The damn of knowledge: the more you know, the worse you explain

Written by on 21/11/2012 in Blog

I just read a post that I loved. It is titled “The curse of knowledge. The more you know the worse you explain”. It reminded me that one of the discussions I’ve had many times with clients is: how can you create training on the subject X if you’re not an expert? My answer is always, “No, I am an expert in the educational process.”

I also like a phrase I heard recently from a customer who says: “We must focus on the process, not on the content.” And it’s really true, because you have to focus the effort should be on designing the learning process, first, and then decide what the content should be. The problem often is that for the expert is so satisfied with the content that you think a crime change.

He mentions a very interesting experiment, which I transcribe verbatim:

During the course of the experiments, arrived at drum 120 songs. Listeners guessed only 2.5% of the songs: 3 out of 120. To make the experiment more interesting, before listeners say the title of the songs, they were asked to predict the likelihood drummers that listeners would guess. They said those likely would be 50%. However, while the drummers predicted to get their message would get 1 in 2 times, they got only 1 in 40. Why is this failure so high?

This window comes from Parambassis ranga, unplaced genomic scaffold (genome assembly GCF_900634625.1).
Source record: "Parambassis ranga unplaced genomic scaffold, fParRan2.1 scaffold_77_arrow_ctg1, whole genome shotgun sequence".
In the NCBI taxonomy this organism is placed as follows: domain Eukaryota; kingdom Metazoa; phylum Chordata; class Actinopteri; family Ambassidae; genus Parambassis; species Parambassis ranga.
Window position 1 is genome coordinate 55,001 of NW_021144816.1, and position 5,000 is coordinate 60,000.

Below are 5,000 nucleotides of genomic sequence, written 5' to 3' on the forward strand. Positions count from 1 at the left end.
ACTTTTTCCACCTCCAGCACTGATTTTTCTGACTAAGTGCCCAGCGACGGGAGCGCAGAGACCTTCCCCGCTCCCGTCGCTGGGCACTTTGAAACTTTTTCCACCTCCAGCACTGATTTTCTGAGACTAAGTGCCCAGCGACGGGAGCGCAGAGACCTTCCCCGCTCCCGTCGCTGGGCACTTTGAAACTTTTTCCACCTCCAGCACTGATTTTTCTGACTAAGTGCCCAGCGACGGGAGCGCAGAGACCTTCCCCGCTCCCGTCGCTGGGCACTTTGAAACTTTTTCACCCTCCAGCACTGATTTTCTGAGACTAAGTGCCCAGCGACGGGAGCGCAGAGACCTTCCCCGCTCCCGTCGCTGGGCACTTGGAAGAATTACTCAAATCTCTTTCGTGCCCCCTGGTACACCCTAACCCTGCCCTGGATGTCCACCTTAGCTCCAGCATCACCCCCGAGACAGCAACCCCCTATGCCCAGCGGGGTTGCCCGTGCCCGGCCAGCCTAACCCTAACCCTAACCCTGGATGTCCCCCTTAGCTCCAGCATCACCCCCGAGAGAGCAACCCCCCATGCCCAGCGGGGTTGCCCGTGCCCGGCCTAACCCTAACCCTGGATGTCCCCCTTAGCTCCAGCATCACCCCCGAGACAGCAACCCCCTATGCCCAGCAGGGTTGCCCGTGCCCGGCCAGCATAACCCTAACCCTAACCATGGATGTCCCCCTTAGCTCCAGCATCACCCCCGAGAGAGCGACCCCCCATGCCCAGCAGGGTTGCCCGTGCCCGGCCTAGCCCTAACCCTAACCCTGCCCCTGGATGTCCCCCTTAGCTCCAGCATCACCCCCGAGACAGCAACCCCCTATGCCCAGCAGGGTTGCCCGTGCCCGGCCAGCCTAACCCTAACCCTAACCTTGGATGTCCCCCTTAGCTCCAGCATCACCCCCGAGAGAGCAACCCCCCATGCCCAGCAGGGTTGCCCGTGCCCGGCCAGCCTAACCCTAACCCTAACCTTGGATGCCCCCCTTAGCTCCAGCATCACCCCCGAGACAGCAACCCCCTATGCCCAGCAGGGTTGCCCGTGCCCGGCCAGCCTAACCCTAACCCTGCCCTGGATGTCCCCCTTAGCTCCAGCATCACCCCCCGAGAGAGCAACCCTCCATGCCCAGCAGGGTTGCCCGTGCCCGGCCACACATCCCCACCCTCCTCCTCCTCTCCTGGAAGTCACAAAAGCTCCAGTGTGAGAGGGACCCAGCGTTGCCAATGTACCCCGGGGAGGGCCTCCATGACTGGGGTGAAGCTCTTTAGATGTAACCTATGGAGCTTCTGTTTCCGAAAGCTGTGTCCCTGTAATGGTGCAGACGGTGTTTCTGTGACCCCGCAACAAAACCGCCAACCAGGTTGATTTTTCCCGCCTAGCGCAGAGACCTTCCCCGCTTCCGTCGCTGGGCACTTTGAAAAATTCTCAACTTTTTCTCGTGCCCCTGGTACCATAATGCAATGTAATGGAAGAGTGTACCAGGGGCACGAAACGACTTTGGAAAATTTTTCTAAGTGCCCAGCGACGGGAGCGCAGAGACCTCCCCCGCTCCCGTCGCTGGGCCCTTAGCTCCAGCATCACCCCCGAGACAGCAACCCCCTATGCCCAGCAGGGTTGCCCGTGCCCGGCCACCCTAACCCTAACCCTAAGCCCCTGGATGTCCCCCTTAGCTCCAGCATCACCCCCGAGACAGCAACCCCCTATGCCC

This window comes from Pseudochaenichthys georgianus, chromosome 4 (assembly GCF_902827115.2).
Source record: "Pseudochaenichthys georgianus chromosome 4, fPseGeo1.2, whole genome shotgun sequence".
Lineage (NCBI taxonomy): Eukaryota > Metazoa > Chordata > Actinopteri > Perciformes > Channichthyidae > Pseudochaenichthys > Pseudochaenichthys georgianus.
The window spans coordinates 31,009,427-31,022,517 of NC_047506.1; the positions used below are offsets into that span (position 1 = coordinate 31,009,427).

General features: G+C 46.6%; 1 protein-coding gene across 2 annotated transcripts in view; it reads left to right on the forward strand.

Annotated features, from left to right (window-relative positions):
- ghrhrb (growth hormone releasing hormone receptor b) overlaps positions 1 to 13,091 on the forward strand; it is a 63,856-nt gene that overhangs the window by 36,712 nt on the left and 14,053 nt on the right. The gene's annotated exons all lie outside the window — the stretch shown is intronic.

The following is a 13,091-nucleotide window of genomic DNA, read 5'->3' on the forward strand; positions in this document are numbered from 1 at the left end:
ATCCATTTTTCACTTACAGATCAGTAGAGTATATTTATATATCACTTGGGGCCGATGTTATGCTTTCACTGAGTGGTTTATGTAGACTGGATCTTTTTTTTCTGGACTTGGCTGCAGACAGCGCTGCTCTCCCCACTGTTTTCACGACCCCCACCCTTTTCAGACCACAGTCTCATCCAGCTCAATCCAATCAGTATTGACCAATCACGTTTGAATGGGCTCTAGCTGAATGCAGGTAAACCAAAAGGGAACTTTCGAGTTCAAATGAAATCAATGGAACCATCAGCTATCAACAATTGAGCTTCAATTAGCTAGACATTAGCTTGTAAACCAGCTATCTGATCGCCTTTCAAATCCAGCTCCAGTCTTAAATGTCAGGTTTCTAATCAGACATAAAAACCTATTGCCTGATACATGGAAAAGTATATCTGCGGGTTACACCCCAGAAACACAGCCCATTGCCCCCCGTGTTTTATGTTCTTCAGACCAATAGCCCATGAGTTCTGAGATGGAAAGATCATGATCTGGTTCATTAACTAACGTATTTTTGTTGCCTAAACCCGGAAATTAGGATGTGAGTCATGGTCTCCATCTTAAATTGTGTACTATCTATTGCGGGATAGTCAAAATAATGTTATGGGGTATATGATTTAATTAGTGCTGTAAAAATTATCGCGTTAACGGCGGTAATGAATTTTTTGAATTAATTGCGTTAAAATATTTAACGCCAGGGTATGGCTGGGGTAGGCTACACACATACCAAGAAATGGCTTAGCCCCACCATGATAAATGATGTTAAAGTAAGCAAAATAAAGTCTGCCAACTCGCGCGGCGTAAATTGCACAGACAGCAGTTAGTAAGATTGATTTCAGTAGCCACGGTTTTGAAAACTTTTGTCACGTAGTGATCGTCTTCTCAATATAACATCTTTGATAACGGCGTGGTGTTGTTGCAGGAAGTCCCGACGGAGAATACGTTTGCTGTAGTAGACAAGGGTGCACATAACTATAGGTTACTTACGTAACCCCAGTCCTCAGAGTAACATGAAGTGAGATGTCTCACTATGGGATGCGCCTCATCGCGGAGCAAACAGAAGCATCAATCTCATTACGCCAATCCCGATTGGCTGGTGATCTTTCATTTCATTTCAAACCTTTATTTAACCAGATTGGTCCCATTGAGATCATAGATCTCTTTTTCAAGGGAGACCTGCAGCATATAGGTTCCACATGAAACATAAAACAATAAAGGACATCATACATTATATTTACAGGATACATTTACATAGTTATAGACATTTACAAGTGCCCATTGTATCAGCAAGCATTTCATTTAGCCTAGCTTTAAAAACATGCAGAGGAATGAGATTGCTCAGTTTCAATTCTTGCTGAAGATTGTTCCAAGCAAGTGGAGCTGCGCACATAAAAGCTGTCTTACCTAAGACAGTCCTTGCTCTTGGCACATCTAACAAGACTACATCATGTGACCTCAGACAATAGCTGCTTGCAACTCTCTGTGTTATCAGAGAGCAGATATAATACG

When the drummer drums, he hears the song in his head. In the experiment, the drummers are amazed at how difficult it is to guess the song listeners. Is not the song obvious?

And that is what actually happens with many experts. They say, “but that’s obvious.” Obvious? For whom? For you? When a student would it is supposed to have an ability when designing an educational process, you have to be very sure you have it, or you run the risk of losing on the road. In the academic world, especially, it is considered in many cases the student’s responsibility “designed” their own educational process and, if it reaches the end, it will be his own failure. This paradigm has changed, thankfully, in school, although some politicians insist on going back. In the world of business and especially if we talk about customers, poor educational process means we have at least an angry customer.

My advice is always the same. Those skilled in the art provide the content, but it should not be the designers of the process.

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